Rambachan said he felt Volney was “set up” by Jack Warner, who was looking for another opportunity to have a by-election.
“He set up Mr Volney for the fall. Mr Volney bought into the bait, he nibbled and he has now found himself out in the cold. It is very unfortunate for Mr Volney, but that is the nature of Mr Warner, who is very deceptive in what he does and in how he approaches things,” Rambachan said.
Asked whether the ILP would be a factor in the by-election, Rambachan said in politics one has to wait and see what the people say since they are the final arbitrators.
“But people are beginning to see the deception of Mr Warner, who rode the backs of the people of Chaguanas West to get where he wanted to get, and now he has turned his back on them, just as he has turned his back on Mr Volney.”
But Volney denied he was set up by Warner. He said it was Prime Minister Kamla Persad-Bissessar whose action triggered the process leading to a by-election when she wrote the Speaker.
“I have not resigned (as a Member of Parliament). The Prime Minister and the Speaker put me out of the House. How does Jack Warner come into that?” Volney asked.
Opposition Leader Keith Rowley’s response to Volney’s official departure was: “Good riddance.”
Rowley said the country had confirmation from Warner that Volney, as a sitting judge, entertained the requests of Persad-Bissessar, Rambachan and Warner to take part in partisan politics and the judge entered politics. He said therefore Volney should not have been there in the first place.
“They were all participants in something unpleasant in this country’s history and they should all get their comeuppance in the relevant elections.”
He said the PNM would put forward a “decent candidate” and win the election.
Rowley said Volney’s reasons for not contesting the matter in the court (that there was no access to the Privy Council) also cast aspersions on the judiciary.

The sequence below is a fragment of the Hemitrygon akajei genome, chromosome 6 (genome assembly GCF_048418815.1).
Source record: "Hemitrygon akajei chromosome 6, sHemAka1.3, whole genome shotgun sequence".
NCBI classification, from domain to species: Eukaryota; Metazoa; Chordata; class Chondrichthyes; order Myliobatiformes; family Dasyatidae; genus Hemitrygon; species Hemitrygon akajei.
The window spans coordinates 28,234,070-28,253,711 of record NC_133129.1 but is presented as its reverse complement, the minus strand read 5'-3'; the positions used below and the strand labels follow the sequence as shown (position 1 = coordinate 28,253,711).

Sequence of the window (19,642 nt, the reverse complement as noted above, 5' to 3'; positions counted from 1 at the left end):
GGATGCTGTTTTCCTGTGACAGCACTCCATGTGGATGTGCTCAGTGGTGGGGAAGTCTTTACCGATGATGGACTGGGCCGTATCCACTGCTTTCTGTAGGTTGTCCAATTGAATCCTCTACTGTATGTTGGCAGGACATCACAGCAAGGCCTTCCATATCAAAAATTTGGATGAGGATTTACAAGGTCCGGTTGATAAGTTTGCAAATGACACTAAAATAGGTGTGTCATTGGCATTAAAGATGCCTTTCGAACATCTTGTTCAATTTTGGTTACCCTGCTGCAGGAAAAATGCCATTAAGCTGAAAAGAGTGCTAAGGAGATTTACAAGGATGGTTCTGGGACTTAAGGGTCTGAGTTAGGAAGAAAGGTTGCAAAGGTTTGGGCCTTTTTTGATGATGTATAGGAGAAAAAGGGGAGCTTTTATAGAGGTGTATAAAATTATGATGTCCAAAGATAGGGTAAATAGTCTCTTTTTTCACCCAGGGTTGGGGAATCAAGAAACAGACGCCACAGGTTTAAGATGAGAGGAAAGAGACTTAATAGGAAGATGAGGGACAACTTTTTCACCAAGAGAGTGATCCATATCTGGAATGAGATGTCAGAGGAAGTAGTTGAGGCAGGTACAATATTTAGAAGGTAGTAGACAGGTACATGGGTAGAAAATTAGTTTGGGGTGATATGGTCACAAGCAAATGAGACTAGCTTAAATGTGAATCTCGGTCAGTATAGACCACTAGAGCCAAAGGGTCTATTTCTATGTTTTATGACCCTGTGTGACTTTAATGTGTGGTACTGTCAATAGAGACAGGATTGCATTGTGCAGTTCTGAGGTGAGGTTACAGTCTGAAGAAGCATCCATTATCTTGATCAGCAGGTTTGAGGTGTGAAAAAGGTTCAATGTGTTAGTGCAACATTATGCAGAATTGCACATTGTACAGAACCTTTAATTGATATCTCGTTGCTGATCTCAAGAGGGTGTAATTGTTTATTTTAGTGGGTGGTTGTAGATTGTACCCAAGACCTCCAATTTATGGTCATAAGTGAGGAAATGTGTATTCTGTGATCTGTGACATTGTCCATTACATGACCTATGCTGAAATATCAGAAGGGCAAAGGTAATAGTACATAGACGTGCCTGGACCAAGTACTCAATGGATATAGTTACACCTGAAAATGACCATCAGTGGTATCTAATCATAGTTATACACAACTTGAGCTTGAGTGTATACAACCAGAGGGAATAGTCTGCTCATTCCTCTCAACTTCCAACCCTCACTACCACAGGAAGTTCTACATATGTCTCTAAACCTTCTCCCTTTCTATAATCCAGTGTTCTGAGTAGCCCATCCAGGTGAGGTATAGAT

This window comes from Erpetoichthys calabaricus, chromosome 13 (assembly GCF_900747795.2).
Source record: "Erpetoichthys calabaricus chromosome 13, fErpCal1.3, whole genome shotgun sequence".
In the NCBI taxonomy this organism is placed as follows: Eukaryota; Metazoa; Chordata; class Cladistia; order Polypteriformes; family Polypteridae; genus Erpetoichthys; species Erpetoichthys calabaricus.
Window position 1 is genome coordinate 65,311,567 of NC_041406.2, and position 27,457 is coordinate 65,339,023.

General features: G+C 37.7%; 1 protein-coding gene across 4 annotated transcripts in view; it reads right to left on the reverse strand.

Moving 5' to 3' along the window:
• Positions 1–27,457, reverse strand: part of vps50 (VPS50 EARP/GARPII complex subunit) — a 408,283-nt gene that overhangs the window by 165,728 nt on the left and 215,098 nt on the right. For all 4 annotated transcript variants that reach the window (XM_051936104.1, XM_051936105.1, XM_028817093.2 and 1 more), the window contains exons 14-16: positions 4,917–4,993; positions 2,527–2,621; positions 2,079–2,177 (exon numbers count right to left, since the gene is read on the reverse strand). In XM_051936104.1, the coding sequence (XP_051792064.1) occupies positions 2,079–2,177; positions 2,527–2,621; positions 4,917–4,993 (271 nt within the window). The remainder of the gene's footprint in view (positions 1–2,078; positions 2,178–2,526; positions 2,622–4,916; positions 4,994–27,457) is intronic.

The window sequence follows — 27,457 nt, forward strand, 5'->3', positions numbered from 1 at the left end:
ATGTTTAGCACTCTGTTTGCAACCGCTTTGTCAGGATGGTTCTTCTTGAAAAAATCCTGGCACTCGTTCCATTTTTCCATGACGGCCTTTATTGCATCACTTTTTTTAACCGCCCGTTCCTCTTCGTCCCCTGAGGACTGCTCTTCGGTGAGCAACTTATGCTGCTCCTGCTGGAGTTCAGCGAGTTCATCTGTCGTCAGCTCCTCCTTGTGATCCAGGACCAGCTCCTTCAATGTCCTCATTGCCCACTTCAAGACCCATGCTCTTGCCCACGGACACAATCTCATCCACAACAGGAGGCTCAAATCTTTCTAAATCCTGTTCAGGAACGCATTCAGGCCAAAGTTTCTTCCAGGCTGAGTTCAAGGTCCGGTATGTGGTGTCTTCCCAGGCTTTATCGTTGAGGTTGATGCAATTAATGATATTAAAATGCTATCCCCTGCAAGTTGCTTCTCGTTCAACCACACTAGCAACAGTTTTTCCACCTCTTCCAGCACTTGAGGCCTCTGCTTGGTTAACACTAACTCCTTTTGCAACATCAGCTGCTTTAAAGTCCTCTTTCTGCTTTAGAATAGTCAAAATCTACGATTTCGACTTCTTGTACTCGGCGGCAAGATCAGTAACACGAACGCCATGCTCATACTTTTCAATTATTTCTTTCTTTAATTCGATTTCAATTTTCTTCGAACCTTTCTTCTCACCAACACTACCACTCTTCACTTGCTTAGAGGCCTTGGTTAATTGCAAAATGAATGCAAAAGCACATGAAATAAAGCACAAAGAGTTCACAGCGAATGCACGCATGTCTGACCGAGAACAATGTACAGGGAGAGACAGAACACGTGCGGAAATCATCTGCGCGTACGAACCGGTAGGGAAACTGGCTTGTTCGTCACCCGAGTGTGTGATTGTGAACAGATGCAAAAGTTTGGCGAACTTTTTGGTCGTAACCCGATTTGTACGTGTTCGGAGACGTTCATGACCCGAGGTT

“Volney’s ignominious end is no surprise to me. Volney has now paid the price for acting in the most unprincipled manner,” he said.
Volney said he would not participate in the by-election unless “I am needed for a rescue mission”.
He was packing up his office and would have his final lunch with his constituency staff tomorrow. He said the “burden of office” has not been easy. He predicted an ILP victory.
“Don’t cry for me, St Joseph,” he said.
Sixty-year-old Volney, who has two young children, ages nine and 4, and three adult children, said he would be unable to practise law in Trinidad and Tobago’s courts until 2030.
He said he could always get a job outside of the country, “which is not what I want, but if I can’t get a job here because of this Government, I would have to think about a job outside”.
He said right now he would look forward most to watching “my favourite programme, Bewitched, on television, as well as cricket, football and tennis”.
In the statement, Volney described Monday, September 23, the day on which his seat would be vacated, as a “day of infamy for the democratic way of life of the people of Trinidad and Tobago”.